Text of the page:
Saturday, December 3, 2016

The Identity-Equals-Causation Fallacy, Yet Again

You’d think a trade deficit would be a trade deficit, but you’re wrong.  For many economists, a trade deficit is actually a capital account surplus in disguise.  Yes, US imports exceed exports, but according to this crowd it is not due to what the US does and doesn’t produce, or the cost or quality of our goods and services, or any other such factor, but simply reflects the net inflow of finance.  First we have policies that cause US financial assets to be more attractive, then we end up with a trade deficit.  This is the “insight” behind the view that bolstering national savings will fix the trade problem.

You can see this machinery at work in Gregory Mankiw’s latest opinion piece for the New York Times, which instructs us, “Don’t Worry About the Trade Deficit”.  It patiently explains that the money leaving the country on the current account (via trade) equals the money entering the country on the capital account (via financial flows), and that the latter drives the former.  The key paragraph reads:
The trade deficit is inextricably linked to this capital inflow.  When foreigners decide to move their assets into the United States, they have to convert their local currencies into American dollars.  As they supply foreign currencies and demand dollars in the markets for currency exchange, they cause the dollar to appreciate.  A stronger dollar makes American exports more expensive and imports cheapers, which in turn pushes the trade balance toward deficit.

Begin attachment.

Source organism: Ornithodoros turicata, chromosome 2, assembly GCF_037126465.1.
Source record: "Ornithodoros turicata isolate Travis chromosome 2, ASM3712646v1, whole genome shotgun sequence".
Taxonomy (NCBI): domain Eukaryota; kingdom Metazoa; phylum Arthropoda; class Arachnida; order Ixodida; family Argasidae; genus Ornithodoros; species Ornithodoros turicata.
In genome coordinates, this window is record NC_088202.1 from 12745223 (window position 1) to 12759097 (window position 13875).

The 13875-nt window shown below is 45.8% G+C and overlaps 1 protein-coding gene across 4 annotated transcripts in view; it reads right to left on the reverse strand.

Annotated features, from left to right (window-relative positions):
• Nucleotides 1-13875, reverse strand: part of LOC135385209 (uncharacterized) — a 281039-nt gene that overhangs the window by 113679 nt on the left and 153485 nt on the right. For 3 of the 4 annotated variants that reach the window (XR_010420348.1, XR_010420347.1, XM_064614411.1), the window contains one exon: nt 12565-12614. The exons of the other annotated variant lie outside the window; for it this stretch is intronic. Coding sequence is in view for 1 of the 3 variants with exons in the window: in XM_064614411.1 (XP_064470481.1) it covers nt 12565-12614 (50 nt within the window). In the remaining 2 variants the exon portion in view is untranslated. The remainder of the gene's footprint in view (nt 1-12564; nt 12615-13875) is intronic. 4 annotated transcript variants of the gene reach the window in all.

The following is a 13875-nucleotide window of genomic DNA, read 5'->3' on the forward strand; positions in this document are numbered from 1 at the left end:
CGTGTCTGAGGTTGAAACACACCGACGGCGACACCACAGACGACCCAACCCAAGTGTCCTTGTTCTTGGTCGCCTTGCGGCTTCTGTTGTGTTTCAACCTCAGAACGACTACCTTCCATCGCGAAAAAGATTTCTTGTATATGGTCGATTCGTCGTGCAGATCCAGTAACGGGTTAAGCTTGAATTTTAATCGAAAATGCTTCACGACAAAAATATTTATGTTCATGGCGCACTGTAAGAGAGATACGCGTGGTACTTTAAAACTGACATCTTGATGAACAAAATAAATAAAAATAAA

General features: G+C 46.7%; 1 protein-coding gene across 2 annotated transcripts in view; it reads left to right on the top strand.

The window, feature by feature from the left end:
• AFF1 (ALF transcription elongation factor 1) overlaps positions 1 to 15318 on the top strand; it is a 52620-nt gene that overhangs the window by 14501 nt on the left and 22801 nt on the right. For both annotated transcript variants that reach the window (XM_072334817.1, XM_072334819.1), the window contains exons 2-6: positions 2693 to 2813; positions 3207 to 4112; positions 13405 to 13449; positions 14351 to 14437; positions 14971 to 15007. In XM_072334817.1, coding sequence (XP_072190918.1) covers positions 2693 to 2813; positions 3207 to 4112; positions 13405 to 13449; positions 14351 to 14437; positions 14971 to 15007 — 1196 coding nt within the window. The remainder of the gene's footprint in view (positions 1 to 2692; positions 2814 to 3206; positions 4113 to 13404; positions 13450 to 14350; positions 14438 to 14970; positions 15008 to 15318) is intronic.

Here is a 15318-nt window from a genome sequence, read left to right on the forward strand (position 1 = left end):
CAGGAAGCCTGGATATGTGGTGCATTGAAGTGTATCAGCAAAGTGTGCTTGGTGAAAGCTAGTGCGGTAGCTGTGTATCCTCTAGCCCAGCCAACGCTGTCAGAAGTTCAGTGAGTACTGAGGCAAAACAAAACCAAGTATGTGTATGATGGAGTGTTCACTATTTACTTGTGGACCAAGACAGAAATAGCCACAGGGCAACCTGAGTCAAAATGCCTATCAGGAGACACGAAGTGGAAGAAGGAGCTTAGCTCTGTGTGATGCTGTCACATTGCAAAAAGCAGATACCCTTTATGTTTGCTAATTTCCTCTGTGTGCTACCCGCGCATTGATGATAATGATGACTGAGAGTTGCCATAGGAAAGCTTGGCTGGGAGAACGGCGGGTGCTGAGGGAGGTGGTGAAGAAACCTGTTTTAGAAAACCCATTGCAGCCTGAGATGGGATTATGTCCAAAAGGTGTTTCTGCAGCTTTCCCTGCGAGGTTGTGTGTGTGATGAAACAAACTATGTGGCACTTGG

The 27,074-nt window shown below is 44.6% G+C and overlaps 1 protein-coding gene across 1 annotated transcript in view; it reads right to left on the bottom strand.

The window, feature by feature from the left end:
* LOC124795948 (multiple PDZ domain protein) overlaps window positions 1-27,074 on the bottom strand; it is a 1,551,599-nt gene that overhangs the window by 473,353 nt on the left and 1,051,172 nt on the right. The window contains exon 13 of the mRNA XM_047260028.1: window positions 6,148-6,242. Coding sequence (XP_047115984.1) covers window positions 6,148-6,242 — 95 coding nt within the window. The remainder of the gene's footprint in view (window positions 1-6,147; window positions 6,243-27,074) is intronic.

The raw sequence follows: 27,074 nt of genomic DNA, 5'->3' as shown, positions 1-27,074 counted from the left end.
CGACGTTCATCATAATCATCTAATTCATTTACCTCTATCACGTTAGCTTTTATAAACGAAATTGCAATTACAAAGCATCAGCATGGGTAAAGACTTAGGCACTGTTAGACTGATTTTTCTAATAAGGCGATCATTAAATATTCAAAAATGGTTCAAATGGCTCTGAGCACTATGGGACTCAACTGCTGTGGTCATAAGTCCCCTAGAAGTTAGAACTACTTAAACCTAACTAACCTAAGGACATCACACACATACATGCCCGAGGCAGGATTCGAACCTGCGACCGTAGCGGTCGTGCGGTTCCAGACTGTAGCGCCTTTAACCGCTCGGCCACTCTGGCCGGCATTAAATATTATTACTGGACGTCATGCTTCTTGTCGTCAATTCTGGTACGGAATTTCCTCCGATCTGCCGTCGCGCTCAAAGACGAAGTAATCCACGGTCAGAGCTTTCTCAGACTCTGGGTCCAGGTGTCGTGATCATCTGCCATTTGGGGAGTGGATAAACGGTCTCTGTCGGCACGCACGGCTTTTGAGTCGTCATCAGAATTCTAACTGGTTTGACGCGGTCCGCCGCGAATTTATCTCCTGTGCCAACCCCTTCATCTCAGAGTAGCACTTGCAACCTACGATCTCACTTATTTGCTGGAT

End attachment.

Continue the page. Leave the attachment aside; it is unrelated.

So here we have a theory of the relationship between international capital flows and trade: a shift in net financial inflows causes an appreciation of the dollar, which then causes a greater trade deficit.  Where does this theory come from?

The ultimate source is the national income and product identity, augmented by the accounting relationship between savings and consumption.  From NIPA we have

Y ≡ C + I + G + NX

where Y is national income, C is consumption, I is private investment, G government spending (purchases of goods and services by government) and NX is the trade balance.  That “≡” sign means “is identical to”, which is subtly different from simple equality, “=”.  With equality, the stuff on the left hand side has the same value as the stuff on the right hand side.  With identity, the stuff on the left hand side is the same stuff as on the right hand side, just expressed differently.  If A = B, A and B could be different but for some reason aren’t.  If A ≡ B, A and B are two different ways of writing the same thing, so it is impossible for them to be different, even for an instant.

Now let’s add a second identity that represents the truism that all income is either consumed, publicly or privately, or saved or paid in taxes:

Y ≡ C + S + T

with S being savings and T being taxes.  Putting them together, we see that

C + I + G + NX ≡ C + S + T

Subtracting C from both sides and rearranging gives us

NX ≡ (S-I) + (T-G)